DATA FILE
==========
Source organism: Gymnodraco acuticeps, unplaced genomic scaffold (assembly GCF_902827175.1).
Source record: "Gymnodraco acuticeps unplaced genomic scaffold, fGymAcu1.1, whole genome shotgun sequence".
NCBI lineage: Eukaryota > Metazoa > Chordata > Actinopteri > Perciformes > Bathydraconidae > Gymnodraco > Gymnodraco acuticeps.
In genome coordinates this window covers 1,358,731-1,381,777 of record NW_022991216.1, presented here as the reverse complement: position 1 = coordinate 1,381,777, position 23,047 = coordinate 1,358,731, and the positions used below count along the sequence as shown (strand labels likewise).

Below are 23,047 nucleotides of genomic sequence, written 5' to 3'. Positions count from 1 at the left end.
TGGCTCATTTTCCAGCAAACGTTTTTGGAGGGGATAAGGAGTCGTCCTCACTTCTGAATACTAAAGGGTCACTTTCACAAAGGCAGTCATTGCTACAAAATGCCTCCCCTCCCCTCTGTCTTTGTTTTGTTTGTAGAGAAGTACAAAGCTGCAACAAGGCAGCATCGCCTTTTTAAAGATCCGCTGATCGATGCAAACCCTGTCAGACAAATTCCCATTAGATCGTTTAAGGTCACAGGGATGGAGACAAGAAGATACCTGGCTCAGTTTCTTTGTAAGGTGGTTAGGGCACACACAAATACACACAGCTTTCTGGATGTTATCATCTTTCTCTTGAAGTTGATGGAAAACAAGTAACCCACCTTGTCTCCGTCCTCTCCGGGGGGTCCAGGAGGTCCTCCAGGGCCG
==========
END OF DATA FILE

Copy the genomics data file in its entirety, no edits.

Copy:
Source organism: Gymnodraco acuticeps, unplaced genomic scaffold (assembly GCF_902827175.1).
Source record: "Gymnodraco acuticeps unplaced genomic scaffold, fGymAcu1.1, whole genome shotgun sequence".
NCBI lineage: Eukaryota > Metazoa > Chordata > Actinopteri > Perciformes > Bathydraconidae > Gymnodraco > Gymnodraco acuticeps.
In genome coordinates this window covers 1,358,731-1,381,777 of record NW_022991216.1, presented here as the reverse complement: position 1 = coordinate 1,381,777, position 23,047 = coordinate 1,358,731, and the positions used below count along the sequence as shown (strand labels likewise).

Below are 23,047 nucleotides of genomic sequence, written 5' to 3'. Positions count from 1 at the left end.
TGGCTCATTTTCCAGCAAACGTTTTTGGAGGGGATAAGGAGTCGTCCTCACTTCTGAATACTAAAGGGTCACTTTCACAAAGGCAGTCATTGCTACAAAATGCCTCCCCTCCCCTCTGTCTTTGTTTTGTTTGTAGAGAAGTACAAAGCTGCAACAAGGCAGCATCGCCTTTTTAAAGATCCGCTGATCGATGCAAACCCTGTCAGACAAATTCCCATTAGATCGTTTAAGGTCACAGGGATGGAGACAAGAAGATACCTGGCTCAGTTTCTTTGTAAGGTGGTTAGGGCACACACAAATACACACAGCTTTCTGGATGTTATCATCTTTCTCTTGAAGTTGATGGAAAACAAGTAACCCACCTTGTCTCCGTCCTCTCCGGGGGGTCCAGGAGGTCCTCCAGGGCCG